|Janessa's garage sale finds are ready for the consignment sale.|
Today, Janessa over at Saavy Saver Secrets is sharing some incredible suggestions about how she makes money by buying things at thrift stores and yard sales and reselling them at children's consignment sales. This might be a great option for you if you don't have the time or gumption to try eBay. Take it away, Janessa!
I am a self proclaimed bargain hunting/money making junkie! When I moved from Wyoming to Missouri almost 4 years ago and got my first taste of children’s consignment sales I was instantly obsessed and totally hooked! Thanks to Jen, I have recently began selling on eBay again (I used to sell vintage clothing 6 years ago) and I think her methods are amazing and oh so wise, but even with this new found knowledge of the potential of selling children’s items on eBay… I still will be dropping off upwards of 500 to 1000 items to sell at the fall consignment sales in my town!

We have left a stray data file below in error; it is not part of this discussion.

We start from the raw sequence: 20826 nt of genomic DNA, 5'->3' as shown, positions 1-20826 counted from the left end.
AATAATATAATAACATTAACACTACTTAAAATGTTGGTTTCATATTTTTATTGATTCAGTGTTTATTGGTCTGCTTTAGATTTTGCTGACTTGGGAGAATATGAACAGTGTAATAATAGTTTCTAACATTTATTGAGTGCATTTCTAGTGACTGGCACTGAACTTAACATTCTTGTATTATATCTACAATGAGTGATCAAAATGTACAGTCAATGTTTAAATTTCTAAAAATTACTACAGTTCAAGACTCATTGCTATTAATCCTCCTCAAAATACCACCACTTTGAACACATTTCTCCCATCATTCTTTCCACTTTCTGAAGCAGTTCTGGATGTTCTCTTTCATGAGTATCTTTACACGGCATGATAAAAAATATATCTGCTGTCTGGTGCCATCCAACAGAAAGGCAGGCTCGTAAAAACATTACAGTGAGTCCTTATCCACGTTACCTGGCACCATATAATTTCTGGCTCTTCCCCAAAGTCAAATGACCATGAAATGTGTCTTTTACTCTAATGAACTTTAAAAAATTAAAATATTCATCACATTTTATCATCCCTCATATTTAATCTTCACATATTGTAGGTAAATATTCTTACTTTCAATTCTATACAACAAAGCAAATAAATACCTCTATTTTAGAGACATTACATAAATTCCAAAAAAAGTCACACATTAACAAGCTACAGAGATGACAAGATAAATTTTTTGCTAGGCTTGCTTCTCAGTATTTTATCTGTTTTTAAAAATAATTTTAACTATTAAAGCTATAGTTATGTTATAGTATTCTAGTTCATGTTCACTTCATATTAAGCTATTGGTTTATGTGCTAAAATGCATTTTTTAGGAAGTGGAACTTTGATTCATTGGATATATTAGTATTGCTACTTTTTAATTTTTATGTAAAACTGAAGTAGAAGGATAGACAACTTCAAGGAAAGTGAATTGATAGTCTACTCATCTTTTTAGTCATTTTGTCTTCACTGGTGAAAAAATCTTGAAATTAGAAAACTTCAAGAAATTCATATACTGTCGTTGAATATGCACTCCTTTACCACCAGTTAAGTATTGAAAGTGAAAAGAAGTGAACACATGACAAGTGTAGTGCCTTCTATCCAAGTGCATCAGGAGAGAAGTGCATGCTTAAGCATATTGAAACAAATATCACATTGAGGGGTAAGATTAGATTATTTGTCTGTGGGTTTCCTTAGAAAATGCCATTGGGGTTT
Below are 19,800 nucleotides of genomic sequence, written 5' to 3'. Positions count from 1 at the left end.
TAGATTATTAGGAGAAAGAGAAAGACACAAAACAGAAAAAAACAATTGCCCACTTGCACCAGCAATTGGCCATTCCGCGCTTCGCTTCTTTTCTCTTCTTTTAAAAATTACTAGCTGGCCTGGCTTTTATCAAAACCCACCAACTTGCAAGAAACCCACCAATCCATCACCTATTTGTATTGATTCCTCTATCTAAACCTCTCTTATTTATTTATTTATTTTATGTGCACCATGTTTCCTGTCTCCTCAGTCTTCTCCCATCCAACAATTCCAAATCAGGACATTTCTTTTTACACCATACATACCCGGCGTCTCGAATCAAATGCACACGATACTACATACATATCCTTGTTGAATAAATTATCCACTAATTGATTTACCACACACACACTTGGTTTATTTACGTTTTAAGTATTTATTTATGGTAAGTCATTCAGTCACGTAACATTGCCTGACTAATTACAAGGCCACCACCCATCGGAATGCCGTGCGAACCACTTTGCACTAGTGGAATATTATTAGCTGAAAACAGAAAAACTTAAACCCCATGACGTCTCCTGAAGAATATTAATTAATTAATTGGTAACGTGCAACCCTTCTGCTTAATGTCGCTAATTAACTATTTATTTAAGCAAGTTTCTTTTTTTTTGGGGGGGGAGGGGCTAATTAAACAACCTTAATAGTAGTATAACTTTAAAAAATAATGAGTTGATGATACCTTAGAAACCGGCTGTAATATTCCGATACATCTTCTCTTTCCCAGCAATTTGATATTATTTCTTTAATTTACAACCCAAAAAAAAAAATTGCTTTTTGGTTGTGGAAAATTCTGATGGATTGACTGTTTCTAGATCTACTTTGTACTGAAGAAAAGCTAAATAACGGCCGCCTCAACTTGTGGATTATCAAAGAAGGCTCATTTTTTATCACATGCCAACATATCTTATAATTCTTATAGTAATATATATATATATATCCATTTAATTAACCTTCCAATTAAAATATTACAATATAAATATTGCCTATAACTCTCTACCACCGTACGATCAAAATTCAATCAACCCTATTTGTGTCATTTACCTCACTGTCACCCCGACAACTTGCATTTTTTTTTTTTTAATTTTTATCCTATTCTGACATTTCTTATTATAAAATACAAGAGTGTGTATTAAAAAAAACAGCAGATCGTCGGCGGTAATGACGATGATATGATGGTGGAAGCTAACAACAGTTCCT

Here are my stats from the last sale I participated in:
811 items dropped off at the sale
sold 87% (705 items)
consignor check (my cut after fees) $2800
- Hot Selling Items – Baby Equipment, larger size (2T-7/8) children’s clothing/costumes, and TOYS! (I sold 94% of my toys last sale)
- BRAND NAME is important, not just for the clothing (essential) but also for all the other items you’re selling… some of my favorite top selling brands are Fisher Price, VTech, LeapFrog, Little Tikes, Gap, Children’s Place, Carter’s, Old Navy, Gymboree, Osh Kosh, etc.
- Consignment Sales are NOT the place to sell your super high end boutique/designer equipment and clothing… those items will do better on eBay or craigslist